Mission plans a new shelter for homeless
NASHUA – Southern New Hampshire Rescue Mission unveiled plans Tuesday to open the city’s third homeless shelter at its 40 Chestnut St. building. It would be the only shelter catering to homeless men and would accept people under the influence of drugs or alcohol.
The zoning board of adjustment approved a change of use variance to allow the mission to use the first floor of its building as an emergency overnight shelter.
The shelter would add 25-35 beds, which would add to the city’s current capacity of about 48 beds at shelters on Ash and Kinsley streets.
Larry Billingsley, a Hudson resident and the mission’s interim director, said homeless men are a population in particular need of help.
“The feedback I’ve gotten from other people over time is there’s a shortage of beds, primarily for men,” he said. “And the population that the rescue mission would be targeting are some of the more difficult cases.”
The mission has been working to open a shelter since it bought the building in 2006, Billingsley said, and still needs to gain approval from the planning board and fire marshals office.
The creation of additional shelter space comes at a good time, according to Billingsley and Bob Mack, the city’s welfare officer.
The existing shelters, Nashua Family Shelter and Shelter for the Homeless, are full to bursting since the weather began getting colder, Mack said, and the homeless population around the state has been increasing for some time.
“I think it’s something that the community needs,” Mack said. “There is a need for more shelter. I think what you would find across the state is that shelters have been operating at capacity for some time now.”
The Greater Nashua Continuum of Care, a partnership of more than 30 social service agencies, conducts a “point-in-time count” of the city’s homeless population one day a year. The most recent count, from Jan. 30, counted 457 homeless in the city, Mack said.
That’s an increase of 13 from the previous January, he said, and includes people in emergency and transitional housing and people sleeping on the streets.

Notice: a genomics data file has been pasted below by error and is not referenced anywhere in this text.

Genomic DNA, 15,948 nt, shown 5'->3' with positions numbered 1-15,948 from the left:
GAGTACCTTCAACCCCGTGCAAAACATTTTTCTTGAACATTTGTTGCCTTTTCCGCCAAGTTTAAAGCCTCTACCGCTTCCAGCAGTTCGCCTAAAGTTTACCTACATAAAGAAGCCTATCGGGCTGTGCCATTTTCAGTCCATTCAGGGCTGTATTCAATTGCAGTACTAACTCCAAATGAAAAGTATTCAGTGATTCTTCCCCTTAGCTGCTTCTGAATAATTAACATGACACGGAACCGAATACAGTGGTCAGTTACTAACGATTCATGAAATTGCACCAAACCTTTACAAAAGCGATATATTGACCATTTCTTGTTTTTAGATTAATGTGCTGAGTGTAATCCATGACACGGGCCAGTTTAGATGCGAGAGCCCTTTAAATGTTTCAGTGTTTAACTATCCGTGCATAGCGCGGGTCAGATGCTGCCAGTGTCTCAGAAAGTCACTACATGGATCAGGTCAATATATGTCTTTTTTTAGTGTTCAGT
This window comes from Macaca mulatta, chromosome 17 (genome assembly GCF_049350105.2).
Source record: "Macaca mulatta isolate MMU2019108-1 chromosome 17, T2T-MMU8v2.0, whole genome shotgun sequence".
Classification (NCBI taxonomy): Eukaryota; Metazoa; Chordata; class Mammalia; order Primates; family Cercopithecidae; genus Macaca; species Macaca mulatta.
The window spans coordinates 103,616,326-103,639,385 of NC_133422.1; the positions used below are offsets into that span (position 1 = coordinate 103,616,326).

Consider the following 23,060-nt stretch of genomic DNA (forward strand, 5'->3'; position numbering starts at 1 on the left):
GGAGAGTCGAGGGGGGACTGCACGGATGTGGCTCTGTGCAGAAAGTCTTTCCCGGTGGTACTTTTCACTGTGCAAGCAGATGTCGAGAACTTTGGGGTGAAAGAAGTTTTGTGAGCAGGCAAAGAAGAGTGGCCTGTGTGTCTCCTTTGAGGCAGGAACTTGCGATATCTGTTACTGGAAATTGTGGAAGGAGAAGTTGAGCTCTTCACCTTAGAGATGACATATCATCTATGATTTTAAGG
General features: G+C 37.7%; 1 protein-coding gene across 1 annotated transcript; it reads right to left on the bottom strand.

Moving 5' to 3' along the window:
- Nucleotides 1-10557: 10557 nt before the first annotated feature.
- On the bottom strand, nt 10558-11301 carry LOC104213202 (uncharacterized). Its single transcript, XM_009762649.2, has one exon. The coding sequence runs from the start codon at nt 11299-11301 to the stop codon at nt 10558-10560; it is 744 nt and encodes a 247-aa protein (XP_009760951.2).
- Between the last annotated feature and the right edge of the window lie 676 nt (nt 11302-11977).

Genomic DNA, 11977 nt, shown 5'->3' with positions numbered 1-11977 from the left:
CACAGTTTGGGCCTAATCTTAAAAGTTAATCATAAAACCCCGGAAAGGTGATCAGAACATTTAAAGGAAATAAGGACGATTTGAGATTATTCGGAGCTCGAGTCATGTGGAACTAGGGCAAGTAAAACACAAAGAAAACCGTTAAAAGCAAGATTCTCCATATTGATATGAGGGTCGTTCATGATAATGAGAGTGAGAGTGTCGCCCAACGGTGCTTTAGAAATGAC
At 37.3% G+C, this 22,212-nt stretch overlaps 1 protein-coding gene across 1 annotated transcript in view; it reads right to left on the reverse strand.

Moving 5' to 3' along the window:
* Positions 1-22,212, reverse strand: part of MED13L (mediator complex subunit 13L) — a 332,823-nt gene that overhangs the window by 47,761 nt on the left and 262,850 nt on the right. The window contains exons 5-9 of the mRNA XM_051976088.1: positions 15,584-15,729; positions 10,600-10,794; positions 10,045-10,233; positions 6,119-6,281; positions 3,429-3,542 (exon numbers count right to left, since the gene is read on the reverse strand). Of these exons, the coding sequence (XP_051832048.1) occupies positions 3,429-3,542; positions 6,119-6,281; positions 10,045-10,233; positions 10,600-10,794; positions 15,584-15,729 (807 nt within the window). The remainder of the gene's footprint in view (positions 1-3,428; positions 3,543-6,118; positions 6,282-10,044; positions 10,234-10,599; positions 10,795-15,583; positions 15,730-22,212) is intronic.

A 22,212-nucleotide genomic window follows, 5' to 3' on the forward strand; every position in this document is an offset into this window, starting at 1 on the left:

“As I understand it, there are still people sleeping out in the woods even in this weather,” Mack said.
He said that while the city doesn’t have enough emergency shelter beds, the biggest help would be new transitional or permanent support housing, like Marguerite’s Place or Harbor Homes. Because of a lack of those intermediate housing options, the stays at emergency shelters last an average of 40-plus nights, instead of a few days or a week, Mack said.
Men have a particularly difficult time finding spots at city homeless shelters, Billingsley said, because many of them have drug or alcohol dependency issues.
The mission was founded in 2004 and bought the building two years later, Billingsley said. It provides chapel services, meals, counseling sessions and classes.
The Chestnut Street shelter would provide temporary overnight quarters and would be supervised by missionaries, many of whom have turned their own lives around through missions in other states, Billingsley said. There will be someone there at all times to supervise and to screen men seeking shelter, he said.
Men under the influence of drugs or alcohol will be admitted if their screening determines they aren’t a threat to others already at the shelter, Billingsley said.
Several people at Tuesday’s zoning board meeting spoke in favor of the shelter, including Joseph Reese, who said he’s recently been homeless and knows firsthand how difficult it can be for men to find shelter.
“I just think another 35 beds would be extremely beneficial to the city of Nashua,” he told the board.
Ward 4 Alderman Marc Plamondon spoke at the zoning meeting and said while he recognizes the need for more homeless shelter beds, he and some people in his ward wanted assurances that the shelter would abide by certain rules, including having full-time certified employees supervising the shelter at all times.
“The biggest concern is that it’s professionally run with strict guidelines,” Plamondon said.